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Practices of inheritance amongst Muslim widows in Cape Town
Working paper number: 450 Author: Vayda Megannon Unit: FaSRU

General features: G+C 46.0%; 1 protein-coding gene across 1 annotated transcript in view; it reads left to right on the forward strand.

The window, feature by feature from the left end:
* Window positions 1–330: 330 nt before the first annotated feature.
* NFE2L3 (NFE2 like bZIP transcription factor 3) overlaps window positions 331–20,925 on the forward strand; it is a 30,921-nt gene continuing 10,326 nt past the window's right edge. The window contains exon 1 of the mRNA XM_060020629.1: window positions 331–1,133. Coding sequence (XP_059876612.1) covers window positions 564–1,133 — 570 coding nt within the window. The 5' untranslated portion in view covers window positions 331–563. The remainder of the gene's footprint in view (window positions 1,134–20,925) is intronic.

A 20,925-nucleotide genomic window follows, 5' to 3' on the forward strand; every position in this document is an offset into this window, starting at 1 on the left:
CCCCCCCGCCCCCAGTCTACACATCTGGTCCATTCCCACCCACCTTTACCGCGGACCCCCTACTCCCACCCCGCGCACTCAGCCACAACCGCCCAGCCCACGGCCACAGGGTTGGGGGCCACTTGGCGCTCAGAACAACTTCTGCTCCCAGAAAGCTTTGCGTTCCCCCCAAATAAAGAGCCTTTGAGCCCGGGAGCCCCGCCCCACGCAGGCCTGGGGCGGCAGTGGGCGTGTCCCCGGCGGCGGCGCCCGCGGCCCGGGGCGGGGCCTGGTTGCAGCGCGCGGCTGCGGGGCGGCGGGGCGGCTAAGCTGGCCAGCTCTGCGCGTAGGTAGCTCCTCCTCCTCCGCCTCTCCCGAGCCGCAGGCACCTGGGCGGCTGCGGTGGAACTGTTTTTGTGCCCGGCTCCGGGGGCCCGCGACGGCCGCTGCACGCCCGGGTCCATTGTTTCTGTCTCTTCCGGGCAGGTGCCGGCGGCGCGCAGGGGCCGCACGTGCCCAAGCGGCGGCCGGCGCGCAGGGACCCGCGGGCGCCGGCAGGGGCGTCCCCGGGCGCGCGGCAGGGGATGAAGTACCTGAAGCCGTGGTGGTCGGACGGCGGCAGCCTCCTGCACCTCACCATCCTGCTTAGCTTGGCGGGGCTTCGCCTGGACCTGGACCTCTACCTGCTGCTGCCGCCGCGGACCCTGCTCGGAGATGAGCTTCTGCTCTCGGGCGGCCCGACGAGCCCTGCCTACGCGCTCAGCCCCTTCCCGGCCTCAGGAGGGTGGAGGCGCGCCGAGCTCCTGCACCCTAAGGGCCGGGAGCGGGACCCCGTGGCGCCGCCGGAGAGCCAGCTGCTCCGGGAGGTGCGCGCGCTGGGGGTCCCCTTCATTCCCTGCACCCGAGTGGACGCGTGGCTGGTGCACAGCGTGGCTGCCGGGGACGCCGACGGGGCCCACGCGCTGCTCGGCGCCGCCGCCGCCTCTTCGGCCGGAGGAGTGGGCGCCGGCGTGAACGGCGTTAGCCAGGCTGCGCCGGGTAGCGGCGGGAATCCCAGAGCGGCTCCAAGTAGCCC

regulation of inheritance practices in Muslim families. This paper draws on the findings from a qualitative study which explored experiences of inheritance in Muslim families, using case law, archival research and in-depth interviews with six Muslim widows in Cape Town. In discussing the research findings, the paper focuses on women’s experience of, and attitudes towards, inheritance in middle class Muslim families, interpreting how these experiences relate to the governing principles of equality and diversity in the South African Constitution. Fairness and reciprocity serve as guiding principles of inheritance practices, evidenced through gendered conditionalities of inheritance shares and the practice of gifting while alive. To a large extent the experiences of inheritance practices for Muslim women are aligned with the principles of equality and diversity in the Constitution. In this context, Muslim women’s agency is conceptualised as proactively and strategically shaping their lives and the lives of female family members. However, these patterns of inheritance do occur in a context of gendered family practices. It is therefore argued that the challenge arises from the informality of inheritance practices, characteristically occurring in the private sphere. In instances where fairness and reciprocity are not given primacy, women tend to experience downward social mobility. Weak legal protection for Muslim widows during instances of discriminatory inheritances practices is resultant of the lack of a transformative mandate in the public sphere. Existing international discourse regarding family law reform on a state level is relatable in this instance as gender-sensitive reforms do not erode the foundations of religion and family, but merely challenge the tenuous balance of power.